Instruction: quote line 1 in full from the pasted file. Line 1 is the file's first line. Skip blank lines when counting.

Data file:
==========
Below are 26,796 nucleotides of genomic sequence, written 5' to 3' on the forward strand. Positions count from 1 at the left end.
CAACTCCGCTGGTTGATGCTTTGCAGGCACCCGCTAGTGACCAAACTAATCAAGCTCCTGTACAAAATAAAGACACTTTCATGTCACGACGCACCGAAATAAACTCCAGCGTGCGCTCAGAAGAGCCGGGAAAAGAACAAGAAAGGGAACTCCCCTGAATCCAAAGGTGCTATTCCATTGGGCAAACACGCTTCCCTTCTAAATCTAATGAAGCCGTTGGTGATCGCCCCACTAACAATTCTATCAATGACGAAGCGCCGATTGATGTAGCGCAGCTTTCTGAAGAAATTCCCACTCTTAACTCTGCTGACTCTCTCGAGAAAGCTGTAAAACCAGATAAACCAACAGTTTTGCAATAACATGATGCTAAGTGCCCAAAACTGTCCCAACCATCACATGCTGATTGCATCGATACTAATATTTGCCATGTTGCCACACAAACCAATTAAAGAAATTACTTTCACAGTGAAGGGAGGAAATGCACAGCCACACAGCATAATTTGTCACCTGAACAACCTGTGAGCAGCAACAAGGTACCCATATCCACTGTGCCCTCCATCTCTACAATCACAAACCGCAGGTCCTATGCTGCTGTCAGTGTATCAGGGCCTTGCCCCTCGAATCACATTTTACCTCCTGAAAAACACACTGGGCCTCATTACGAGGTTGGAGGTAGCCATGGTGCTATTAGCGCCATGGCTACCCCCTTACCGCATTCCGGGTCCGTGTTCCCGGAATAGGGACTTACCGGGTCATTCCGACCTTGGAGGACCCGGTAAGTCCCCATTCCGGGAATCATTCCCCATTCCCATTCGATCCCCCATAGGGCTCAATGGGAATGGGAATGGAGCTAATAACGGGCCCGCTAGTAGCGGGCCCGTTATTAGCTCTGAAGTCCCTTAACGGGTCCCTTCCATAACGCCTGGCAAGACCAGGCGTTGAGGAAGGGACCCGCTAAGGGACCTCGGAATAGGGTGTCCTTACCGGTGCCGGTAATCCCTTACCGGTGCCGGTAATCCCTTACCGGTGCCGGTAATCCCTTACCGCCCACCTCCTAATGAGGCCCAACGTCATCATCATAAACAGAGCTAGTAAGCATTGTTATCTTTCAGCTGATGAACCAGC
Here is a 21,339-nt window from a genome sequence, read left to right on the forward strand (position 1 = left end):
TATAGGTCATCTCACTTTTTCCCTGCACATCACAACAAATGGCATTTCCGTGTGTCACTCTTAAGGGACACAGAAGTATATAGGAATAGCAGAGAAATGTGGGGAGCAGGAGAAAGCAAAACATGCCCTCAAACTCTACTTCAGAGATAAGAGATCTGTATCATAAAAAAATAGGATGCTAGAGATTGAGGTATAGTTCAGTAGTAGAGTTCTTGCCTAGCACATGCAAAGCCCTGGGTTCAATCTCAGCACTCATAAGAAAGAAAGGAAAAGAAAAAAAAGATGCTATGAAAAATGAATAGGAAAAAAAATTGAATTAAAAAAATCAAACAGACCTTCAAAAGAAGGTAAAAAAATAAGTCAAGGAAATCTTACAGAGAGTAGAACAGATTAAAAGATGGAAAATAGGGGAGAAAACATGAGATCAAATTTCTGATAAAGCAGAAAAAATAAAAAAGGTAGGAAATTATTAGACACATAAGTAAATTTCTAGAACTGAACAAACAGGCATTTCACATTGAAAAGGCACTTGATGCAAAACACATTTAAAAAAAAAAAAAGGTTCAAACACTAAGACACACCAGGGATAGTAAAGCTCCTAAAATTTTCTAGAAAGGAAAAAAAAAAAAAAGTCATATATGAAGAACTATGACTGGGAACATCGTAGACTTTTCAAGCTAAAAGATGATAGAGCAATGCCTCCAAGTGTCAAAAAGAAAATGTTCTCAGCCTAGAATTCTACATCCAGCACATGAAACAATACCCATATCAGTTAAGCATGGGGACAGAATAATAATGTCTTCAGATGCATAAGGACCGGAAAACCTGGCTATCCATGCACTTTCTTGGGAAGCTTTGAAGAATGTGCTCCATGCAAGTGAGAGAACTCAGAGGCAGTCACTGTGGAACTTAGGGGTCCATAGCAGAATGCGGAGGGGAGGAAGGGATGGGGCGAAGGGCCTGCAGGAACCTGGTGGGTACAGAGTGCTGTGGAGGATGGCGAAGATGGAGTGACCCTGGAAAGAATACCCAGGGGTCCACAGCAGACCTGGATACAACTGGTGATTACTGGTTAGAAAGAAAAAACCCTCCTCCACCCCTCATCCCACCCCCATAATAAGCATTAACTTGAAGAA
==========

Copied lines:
Below are 26,796 nucleotides of genomic sequence, written 5' to 3' on the forward strand. Positions count from 1 at the left end.